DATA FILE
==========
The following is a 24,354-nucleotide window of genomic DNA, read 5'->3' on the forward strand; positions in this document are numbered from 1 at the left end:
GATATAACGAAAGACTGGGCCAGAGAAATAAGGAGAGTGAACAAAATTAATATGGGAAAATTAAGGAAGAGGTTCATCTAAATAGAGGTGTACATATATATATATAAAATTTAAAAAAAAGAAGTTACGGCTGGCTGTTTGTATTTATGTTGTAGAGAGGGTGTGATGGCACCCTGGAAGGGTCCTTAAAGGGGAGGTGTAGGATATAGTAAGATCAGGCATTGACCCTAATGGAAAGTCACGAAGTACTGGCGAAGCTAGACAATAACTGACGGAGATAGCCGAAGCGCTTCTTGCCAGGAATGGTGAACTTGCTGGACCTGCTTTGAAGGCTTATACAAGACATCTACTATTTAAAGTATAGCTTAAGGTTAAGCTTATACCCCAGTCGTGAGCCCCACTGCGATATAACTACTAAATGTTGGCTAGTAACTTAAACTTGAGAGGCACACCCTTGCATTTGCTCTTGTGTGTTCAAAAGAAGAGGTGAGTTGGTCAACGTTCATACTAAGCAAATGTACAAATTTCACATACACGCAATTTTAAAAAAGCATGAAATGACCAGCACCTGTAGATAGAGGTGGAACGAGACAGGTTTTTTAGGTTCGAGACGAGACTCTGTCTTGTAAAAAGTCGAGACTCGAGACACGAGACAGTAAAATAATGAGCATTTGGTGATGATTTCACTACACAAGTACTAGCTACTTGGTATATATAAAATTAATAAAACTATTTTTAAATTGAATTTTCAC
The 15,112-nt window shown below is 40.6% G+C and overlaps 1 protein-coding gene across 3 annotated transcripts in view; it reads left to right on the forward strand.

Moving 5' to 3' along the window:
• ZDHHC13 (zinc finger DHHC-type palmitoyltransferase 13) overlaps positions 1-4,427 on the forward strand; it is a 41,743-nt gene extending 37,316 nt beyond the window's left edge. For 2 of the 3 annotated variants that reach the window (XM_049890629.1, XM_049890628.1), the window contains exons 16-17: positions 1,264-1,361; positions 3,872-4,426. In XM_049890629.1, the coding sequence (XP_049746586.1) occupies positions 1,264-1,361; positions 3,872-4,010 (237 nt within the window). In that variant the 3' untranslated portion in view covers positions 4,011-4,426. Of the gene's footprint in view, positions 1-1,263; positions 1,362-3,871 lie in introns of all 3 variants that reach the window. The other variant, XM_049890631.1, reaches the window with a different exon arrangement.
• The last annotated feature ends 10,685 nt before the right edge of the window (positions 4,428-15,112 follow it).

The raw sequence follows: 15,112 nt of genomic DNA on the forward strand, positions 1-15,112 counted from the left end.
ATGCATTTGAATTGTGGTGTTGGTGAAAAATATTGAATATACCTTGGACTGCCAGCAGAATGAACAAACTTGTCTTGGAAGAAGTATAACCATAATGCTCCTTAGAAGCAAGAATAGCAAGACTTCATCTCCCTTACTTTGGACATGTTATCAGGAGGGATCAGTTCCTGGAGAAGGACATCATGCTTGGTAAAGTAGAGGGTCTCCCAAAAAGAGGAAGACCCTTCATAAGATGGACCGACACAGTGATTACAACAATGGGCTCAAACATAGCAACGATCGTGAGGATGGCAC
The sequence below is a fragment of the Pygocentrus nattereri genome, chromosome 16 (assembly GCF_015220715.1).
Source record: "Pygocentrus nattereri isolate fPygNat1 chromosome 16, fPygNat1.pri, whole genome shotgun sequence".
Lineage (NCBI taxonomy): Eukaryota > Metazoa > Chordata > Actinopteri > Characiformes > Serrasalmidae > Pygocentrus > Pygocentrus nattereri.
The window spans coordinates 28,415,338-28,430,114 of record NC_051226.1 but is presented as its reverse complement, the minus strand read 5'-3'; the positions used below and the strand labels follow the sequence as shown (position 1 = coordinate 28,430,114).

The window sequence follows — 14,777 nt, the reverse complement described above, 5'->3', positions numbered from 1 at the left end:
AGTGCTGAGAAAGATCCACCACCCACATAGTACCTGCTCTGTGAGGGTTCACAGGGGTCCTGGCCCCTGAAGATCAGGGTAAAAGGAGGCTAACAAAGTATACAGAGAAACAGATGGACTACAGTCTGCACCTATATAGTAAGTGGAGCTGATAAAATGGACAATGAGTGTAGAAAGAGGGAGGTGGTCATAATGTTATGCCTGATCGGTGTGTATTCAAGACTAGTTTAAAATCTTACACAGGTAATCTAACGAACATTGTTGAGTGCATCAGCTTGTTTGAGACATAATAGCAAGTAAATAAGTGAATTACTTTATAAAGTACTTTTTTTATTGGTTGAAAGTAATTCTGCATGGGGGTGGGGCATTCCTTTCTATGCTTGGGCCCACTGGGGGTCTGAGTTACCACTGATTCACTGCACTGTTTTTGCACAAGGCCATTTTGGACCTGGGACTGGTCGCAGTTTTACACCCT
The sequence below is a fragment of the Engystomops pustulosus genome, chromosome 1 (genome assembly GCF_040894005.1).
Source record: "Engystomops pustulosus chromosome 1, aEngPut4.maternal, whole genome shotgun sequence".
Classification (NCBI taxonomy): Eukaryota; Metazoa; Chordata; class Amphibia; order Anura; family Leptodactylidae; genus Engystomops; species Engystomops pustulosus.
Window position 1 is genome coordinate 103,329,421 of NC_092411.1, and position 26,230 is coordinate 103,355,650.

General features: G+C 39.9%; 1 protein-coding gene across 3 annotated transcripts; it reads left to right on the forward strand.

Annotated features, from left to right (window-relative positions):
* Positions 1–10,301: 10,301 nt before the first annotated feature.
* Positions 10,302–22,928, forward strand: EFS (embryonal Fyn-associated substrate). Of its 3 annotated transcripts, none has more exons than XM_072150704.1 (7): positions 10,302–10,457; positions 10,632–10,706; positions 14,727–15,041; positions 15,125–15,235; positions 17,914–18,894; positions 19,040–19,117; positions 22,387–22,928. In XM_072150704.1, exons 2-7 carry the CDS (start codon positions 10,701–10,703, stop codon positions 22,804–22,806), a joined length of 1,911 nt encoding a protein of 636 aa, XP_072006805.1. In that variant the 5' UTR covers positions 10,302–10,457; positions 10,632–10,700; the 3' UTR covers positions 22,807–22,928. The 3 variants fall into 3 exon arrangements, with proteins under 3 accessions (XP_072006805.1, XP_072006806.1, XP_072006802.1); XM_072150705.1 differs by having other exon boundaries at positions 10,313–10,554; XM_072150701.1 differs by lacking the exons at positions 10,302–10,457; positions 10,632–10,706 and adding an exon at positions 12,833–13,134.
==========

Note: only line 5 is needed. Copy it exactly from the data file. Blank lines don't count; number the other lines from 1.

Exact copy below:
• ZDHHC13 (zinc finger DHHC-type palmitoyltransferase 13) overlaps positions 1-4,427 on the forward strand; it is a 41,743-nt gene extending 37,316 nt beyond the window's left edge. For 2 of the 3 annotated variants that reach the window (XM_049890629.1, XM_049890628.1), the window contains exons 16-17: positions 1,264-1,361; positions 3,872-4,426. In XM_049890629.1, the coding sequence (XP_049746586.1) occupies positions 1,264-1,361; positions 3,872-4,010 (237 nt within the window). In that variant the 3' untranslated portion in view covers positions 4,011-4,426. Of the gene's footprint in view, positions 1-1,263; positions 1,362-3,871 lie in introns of all 3 variants that reach the window. The other variant, XM_049890631.1, reaches the window with a different exon arrangement.